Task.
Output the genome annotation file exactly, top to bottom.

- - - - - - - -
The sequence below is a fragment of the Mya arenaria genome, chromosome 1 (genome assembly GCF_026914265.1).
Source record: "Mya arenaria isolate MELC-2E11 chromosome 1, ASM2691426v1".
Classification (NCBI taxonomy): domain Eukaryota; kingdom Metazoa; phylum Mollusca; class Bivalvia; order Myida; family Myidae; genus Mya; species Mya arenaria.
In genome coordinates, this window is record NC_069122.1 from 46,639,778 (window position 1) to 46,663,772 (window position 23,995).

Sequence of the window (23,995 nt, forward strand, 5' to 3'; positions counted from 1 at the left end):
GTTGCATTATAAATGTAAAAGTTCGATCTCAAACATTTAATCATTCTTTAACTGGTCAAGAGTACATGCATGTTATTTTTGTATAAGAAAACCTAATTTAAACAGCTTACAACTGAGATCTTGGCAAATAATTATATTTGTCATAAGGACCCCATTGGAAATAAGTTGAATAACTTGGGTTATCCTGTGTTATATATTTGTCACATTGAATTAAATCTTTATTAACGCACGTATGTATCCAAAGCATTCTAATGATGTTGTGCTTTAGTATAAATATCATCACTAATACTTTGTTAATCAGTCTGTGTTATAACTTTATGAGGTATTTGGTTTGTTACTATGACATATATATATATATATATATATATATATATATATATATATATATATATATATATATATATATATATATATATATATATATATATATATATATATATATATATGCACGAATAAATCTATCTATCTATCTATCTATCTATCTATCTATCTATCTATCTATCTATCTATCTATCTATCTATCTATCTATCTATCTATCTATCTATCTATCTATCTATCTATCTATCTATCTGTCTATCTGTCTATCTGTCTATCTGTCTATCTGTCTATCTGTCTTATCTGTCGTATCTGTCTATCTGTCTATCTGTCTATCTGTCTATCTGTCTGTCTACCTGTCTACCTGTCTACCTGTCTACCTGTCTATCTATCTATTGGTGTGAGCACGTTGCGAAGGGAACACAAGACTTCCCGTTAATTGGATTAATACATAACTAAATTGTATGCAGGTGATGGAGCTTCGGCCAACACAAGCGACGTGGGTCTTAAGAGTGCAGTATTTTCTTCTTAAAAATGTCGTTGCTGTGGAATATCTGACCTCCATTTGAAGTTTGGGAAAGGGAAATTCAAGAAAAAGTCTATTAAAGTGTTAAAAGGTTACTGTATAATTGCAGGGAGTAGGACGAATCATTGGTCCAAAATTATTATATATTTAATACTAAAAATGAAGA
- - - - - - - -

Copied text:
The sequence below is a fragment of the Mya arenaria genome, chromosome 1 (genome assembly GCF_026914265.1).
Source record: "Mya arenaria isolate MELC-2E11 chromosome 1, ASM2691426v1".
Classification (NCBI taxonomy): domain Eukaryota; kingdom Metazoa; phylum Mollusca; class Bivalvia; order Myida; family Myidae; genus Mya; species Mya arenaria.
In genome coordinates, this window is record NC_069122.1 from 46,639,778 (window position 1) to 46,663,772 (window position 23,995).

Sequence of the window (23,995 nt, forward strand, 5' to 3'; positions counted from 1 at the left end):
GTTGCATTATAAATGTAAAAGTTCGATCTCAAACATTTAATCATTCTTTAACTGGTCAAGAGTACATGCATGTTATTTTTGTATAAGAAAACCTAATTTAAACAGCTTACAACTGAGATCTTGGCAAATAATTATATTTGTCATAAGGACCCCATTGGAAATAAGTTGAATAACTTGGGTTATCCTGTGTTATATATTTGTCACATTGAATTAAATCTTTATTAACGCACGTATGTATCCAAAGCATTCTAATGATGTTGTGCTTTAGTATAAATATCATCACTAATACTTTGTTAATCAGTCTGTGTTATAACTTTATGAGGTATTTGGTTTGTTACTATGACATATATATATATATATATATATATATATATATATATATATATATATATATATATATATATATATATATATATATATATATATATATATATATATATATATATGCACGAATAAATCTATCTATCTATCTATCTATCTATCTATCTATCTATCTATCTATCTATCTATCTATCTATCTATCTATCTATCTATCTATCTATCTATCTATCTATCTATCTATCTATCTATCTGTCTATCTGTCTATCTGTCTATCTGTCTATCTGTCTATCTGTCTTATCTGTCGTATCTGTCTATCTGTCTATCTGTCTATCTGTCTATCTGTCTGTCTACCTGTCTACCTGTCTACCTGTCTACCTGTCTATCTATCTATTGGTGTGAGCACGTTGCGAAGGGAACACAAGACTTCCCGTTAATTGGATTAATACATAACTAAATTGTATGCAGGTGATGGAGCTTCGGCCAACACAAGCGACGTGGGTCTTAAGAGTGCAGTATTTTCTTCTTAAAAATGTCGTTGCTGTGGAATATCTGACCTCCATTTGAAGTTTGGGAAAGGGAAATTCAAGAAAAAGTCTATTAAAGTGTTAAAAGGTTACTGTATAATTGCAGGGAGTAGGACGAATCATTGGTCCAAAATTATTATATATTTAATACTAAAAATGAAGA